It is 6:30 in the morning on the Caribbean Sea, and Brian O'Hanlon is heading out to his farm. As he gets ready to go to work, it becomes clear that O'Hanlon is not a traditional farmer.
O'Hanlon's gear include a wet suit and tanks. His farm sits far below the ocean surface. It is a fish farm. And what he is pioneering undersea may be nothing less than the farm of the future.
"They don't really understand it at first," says O'Hanlon, as he explains people's reaction when they discover that he runs a fish farm. "You have to explain, 'Well, we have cages out in the ocean,' and they think we're catching fish. We say, 'No we're producing fish in captivity.'"
So far, O'Hanlon's farm consists of three massive underwater cages anchored to the ocean floor. They look like they came straight from outer space. Unzip the entry way, slip inside, and you really do enter another world. There are 15,000 fish inside, and once they mature they will go straight to market, and ultimately, to someone's dinner plate.
The Fastest-Growing Food Industry in the World
O'Hanlon, 27, was born to sell fish. His father and grandfather were importers at New York City's fabled Fulton Street Fish Market.
When O'Hanlon was just 16 years old, he decided to enter the business by building a fish hatchery in the basement of the family home in New York. He imported red snapper brood stock from the Gulf of Mexico and tried to spawn them in captivity.
The experiment was going well, until an electrical fire in the hatchery burnt the family house down.
As the ocean's fish stocks dwindle, and consumer appetite grows, fish farms are becoming the fastest-growing food industry in the world. But until now they have had a bad reputation: producing inferior quality fish, and damaging the environment as they do it. O'Hanlon's system is designed to be different.
O'Hanlon's cages sit two miles off shore, 90 feet below the surface, as opposed to most fish farms, which sit in simple nets or cages, close to shore, in the shallow water of protected bays. Those conventional fish farms are certainly cost-effective, but they can been environmentally catastrophic. In many places the fish food and the fish waste destroy the delicate ecology, creating outbreaks of algae and infecting the fish with parasites and sea lice.
O'Hanlon's deep sea system uses fast-moving currents to keep the waters constantly fresh.
"We're growing fish out here in some of the most pristine environments in the world, out here in the open ocean," says O'Hanlon. "We know every aspect of that fish's life, we know what it's eaten and we know what kind of water it's been in. So we don't have that risk of contamination of a fish passing through polluted water."
Farrms of the Future
This is new science, to feed the people of a new century.
O'Hanlon's company, Snapperfarm, is working with the National Oceanic and Atmospheric Administration and with the University of Miami to make this pilot project a prototype for future fish farms.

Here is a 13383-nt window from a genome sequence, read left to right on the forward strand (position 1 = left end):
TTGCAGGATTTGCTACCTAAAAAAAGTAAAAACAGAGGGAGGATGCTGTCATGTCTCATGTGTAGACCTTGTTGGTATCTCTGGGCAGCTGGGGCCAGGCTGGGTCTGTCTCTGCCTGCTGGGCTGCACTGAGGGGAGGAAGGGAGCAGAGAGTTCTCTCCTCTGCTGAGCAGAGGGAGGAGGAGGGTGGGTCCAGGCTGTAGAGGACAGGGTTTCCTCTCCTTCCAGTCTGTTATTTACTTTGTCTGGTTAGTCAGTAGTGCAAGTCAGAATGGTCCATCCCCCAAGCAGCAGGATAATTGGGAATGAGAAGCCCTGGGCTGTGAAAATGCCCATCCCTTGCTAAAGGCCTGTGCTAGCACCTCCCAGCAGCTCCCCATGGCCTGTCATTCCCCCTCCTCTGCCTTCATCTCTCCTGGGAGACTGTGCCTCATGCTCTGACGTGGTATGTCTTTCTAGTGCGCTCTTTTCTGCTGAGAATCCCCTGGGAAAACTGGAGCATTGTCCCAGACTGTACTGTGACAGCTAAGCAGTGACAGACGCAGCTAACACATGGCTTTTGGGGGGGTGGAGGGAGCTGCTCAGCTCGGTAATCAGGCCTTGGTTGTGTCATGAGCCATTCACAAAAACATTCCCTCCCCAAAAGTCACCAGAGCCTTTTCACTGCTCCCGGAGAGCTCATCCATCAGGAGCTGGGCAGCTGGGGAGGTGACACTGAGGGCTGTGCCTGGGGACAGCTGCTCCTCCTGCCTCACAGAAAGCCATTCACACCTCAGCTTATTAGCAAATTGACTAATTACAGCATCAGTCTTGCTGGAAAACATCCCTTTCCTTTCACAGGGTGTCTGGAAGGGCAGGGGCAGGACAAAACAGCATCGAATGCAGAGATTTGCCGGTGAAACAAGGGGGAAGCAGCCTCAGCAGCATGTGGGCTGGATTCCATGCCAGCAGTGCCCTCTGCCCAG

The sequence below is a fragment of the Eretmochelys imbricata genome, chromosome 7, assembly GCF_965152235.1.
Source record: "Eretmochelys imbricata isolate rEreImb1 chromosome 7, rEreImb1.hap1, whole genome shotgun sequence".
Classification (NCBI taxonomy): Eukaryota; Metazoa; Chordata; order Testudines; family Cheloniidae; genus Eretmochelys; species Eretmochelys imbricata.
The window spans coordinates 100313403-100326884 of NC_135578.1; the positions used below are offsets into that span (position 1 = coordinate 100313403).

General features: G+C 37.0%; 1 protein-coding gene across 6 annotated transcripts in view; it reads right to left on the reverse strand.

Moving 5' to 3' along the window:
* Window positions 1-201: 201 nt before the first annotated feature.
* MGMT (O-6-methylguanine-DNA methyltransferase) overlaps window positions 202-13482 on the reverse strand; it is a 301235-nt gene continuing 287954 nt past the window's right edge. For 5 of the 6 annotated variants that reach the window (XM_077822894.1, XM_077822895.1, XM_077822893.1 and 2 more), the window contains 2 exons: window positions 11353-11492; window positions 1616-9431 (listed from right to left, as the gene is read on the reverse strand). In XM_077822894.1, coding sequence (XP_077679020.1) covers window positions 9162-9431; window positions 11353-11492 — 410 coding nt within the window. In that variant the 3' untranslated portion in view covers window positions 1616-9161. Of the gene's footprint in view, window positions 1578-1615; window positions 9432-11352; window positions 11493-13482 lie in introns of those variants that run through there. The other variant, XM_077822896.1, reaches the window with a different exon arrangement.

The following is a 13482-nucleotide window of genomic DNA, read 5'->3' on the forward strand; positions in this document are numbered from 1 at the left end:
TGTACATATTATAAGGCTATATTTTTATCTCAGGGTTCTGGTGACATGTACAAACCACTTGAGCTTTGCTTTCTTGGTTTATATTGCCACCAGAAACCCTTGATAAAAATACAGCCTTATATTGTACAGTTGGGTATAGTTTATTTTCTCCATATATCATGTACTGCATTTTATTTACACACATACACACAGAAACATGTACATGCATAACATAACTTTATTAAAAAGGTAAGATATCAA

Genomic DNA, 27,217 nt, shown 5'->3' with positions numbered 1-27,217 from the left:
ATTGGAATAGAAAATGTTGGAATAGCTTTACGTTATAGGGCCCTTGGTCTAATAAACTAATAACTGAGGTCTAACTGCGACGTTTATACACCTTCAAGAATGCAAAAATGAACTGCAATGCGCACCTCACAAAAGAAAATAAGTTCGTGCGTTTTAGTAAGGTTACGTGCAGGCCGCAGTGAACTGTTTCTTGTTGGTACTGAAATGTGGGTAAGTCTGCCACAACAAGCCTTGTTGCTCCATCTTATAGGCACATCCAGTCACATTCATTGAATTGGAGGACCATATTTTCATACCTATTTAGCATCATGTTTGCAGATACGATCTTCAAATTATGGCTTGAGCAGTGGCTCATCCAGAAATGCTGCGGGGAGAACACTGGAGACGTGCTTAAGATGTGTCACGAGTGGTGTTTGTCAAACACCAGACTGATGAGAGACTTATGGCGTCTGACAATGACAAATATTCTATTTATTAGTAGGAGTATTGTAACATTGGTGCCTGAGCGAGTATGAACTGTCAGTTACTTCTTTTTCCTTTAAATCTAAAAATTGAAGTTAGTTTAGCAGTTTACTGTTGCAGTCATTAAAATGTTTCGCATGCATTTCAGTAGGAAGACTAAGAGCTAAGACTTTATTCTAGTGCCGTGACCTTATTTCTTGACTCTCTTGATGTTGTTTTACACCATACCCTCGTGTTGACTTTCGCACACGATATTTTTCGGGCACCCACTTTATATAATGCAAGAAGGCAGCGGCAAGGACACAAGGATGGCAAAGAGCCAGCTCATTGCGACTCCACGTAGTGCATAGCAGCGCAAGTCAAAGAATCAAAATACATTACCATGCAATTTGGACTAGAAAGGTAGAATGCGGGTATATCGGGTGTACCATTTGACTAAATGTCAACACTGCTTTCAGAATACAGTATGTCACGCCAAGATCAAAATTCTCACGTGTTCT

Until O'Hanlon builds his own hatchery -- and he says government red tape is making that difficult -- O'Hanlon's fish are coming from a hatchery on the campus of the University of Miami.
Dr. Daniel Benetti, director of the Aquaculture program at the University of Miami's Rosenstiel School of Marine and Atmospheric Science, has helped O'Hanlon identify a little-known species called "cobia" for his fish farm. Cobia grow at 10 times the rate of most other fish, making them an ideal candidate for fish farming.
"The open ocean aqua-culture in the cages, it's just as good as organic," says Benetti. "No pesticides, no antibiotics, no pigments, no medicines, no nothing."
Few Americans realize that already more than 40 percent of the fish we eat comes from fish farms. Many of these farms are in Asia, South America and the Pacific Northwest, and many of them use pigments and antibiotics.
What O'Hanlon is doing is not just good science, it is good marketing. Any store that sells fish knows that fish farming desperately needs an image makeover.
Jonnie Rodhe, one of the owners of the Norman Brothers, a popular Miami grocery store, says some of her customers refuse to buy farm-raised fish, but she's seeing more and more of it.
"There's been a lot of press about farm-raised fish and some it has not been very positive," says Rodhe. "Instead of depleting the population, let's figure out a way to farm-raise them. I see no problem with it. I think it's a great idea."
'You Are What You Eat'
Back at sea, off the coast of Culebra, O'Hanlon and his crew are at work early each morning feeding their fish. Their fish food is pellets, made from a combination of fish meal, protein and vitamins. In this 21st century operation, underwater cameras allow them to watch from the surface as the fish eat … so they know just when to stop.
"You are what you eat," says O'Hanlon. "You want to know that a product is being produced with good clean ingredients … that it's a healthy product. Our fish here are very high in omega 3 fatty acids, [they're] very good for you … that's because of the ingredients we are using in the feed."
Today O'Hanlon has three cages in the deep sea. Over the next year he's planning to add five more, and he's negotiating to establish a second deep sea farm off the coast of Panama.
"We're growing cobia," says O'Hanlon. "But this same system can be used for many other species of fish and in many other conditions and climates."
O'Hanlon's team harvests the fish using a giant water vacuum connected to a venturi pump. It sucks the fish straight from the cages into shipping containers filled with ice.
O'Hanlon hopes his cobia and his ecologically-friendly deepwater cages are the beginning of a revolution under the sea.
What is happening here in the Carribean Sea is being called the "Blue Revolution" -- an effort to harness the sea to feed this generation, without spoiling it for generations to come.